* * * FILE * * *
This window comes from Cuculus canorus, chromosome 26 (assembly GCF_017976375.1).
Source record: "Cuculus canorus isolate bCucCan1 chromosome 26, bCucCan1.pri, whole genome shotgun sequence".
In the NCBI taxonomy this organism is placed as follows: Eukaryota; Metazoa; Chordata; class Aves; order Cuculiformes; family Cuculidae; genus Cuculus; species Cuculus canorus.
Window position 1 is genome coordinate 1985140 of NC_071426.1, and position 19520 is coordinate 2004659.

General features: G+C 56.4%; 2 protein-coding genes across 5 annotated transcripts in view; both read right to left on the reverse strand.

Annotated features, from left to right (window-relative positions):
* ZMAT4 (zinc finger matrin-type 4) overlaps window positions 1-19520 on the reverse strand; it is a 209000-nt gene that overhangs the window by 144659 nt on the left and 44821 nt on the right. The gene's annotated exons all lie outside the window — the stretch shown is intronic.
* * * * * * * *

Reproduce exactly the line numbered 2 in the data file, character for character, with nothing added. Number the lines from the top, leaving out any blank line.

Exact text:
Source record: "Cuculus canorus isolate bCucCan1 chromosome 26, bCucCan1.pri, whole genome shotgun sequence".